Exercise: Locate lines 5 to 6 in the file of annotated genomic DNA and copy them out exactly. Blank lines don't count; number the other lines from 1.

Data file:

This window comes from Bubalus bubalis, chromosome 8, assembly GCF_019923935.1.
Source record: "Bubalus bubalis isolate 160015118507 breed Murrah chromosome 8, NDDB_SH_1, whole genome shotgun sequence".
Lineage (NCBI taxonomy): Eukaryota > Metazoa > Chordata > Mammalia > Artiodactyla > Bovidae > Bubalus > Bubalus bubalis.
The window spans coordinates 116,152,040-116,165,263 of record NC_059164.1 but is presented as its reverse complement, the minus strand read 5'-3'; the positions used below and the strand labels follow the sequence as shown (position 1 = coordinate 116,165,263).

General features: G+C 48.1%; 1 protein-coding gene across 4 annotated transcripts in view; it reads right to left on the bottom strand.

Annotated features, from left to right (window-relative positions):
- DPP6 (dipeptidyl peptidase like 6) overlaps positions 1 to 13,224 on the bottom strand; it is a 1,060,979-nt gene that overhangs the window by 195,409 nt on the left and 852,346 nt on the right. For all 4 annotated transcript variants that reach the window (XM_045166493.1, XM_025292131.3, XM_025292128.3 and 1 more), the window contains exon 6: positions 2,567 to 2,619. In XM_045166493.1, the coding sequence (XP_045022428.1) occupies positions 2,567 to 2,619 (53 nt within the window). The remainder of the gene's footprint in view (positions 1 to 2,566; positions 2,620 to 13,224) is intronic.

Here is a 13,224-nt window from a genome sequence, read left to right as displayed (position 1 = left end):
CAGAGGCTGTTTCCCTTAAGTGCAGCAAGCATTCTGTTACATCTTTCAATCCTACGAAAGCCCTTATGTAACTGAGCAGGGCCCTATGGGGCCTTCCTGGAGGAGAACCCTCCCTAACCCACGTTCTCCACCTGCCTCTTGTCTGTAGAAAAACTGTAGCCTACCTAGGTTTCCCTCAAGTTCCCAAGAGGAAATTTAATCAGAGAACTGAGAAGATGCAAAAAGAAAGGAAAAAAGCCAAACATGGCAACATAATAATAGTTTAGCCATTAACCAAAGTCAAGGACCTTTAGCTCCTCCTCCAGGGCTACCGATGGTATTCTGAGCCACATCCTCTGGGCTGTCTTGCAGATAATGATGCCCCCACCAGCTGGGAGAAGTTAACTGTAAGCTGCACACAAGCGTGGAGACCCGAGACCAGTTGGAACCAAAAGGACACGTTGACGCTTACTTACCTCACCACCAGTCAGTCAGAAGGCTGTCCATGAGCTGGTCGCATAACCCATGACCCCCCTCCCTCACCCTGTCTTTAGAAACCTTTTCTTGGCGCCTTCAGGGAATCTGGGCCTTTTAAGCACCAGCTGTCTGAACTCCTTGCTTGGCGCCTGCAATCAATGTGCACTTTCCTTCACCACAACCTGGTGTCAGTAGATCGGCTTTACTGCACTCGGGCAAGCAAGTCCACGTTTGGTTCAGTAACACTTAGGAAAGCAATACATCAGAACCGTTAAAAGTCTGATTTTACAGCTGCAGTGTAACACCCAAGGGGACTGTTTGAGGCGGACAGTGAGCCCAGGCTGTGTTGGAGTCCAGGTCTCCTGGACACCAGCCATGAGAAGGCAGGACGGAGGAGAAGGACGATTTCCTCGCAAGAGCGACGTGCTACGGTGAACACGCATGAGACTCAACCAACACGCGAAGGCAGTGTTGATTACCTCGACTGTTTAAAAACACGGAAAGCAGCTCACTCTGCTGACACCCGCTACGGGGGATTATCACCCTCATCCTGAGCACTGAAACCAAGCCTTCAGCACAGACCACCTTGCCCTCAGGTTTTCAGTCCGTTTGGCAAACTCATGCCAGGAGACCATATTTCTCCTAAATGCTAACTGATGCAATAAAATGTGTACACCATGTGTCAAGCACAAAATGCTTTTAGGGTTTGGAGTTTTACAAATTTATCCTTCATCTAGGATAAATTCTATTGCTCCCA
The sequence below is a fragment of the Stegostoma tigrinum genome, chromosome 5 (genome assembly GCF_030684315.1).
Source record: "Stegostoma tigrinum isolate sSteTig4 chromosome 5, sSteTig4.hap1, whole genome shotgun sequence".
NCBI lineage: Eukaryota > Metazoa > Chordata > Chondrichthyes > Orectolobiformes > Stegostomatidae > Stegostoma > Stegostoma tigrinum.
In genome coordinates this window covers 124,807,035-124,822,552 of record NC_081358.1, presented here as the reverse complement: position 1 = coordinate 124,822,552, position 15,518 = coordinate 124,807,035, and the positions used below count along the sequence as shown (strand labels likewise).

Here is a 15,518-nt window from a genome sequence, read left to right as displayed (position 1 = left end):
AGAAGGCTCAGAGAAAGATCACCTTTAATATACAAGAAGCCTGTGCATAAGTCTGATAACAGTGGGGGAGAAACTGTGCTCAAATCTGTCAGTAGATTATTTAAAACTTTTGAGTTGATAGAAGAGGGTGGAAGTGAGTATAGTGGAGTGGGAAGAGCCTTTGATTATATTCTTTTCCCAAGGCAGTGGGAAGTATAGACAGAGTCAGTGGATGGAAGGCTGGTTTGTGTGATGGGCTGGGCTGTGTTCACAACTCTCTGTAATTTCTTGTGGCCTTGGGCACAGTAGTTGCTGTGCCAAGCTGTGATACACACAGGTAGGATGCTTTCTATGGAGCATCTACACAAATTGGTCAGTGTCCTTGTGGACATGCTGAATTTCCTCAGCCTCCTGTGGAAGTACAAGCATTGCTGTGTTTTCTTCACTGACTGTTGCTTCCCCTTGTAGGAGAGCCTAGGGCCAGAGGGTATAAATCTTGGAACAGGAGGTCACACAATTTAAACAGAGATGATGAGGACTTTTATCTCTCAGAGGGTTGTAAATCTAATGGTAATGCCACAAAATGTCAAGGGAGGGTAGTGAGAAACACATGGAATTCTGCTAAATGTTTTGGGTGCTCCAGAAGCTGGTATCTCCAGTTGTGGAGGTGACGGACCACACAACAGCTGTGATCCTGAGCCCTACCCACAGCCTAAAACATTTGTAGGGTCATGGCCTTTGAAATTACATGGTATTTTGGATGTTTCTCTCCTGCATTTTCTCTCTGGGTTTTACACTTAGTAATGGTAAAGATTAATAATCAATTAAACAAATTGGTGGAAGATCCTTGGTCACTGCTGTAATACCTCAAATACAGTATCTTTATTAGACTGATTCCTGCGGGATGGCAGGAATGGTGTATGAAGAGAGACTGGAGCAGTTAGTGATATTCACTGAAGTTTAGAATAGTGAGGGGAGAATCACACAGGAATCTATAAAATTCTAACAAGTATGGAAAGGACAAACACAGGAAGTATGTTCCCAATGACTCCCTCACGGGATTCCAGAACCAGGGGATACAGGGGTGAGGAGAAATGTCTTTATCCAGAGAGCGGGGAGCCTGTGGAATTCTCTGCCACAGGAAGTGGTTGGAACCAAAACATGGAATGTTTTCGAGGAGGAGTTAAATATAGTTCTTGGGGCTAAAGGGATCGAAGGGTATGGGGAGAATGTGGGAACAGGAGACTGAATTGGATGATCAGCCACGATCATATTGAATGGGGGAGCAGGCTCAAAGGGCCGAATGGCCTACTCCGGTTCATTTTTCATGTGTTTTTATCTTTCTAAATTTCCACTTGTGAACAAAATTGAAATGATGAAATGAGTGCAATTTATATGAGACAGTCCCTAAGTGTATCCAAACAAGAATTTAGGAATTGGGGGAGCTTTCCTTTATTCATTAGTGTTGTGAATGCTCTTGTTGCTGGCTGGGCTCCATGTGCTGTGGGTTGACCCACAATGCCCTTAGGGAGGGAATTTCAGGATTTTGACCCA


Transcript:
General features: G+C 48.1%; 1 protein-coding gene across 4 annotated transcripts in view; it reads right to left on the bottom strand.

Annotated features, from left to right (window-relative positions):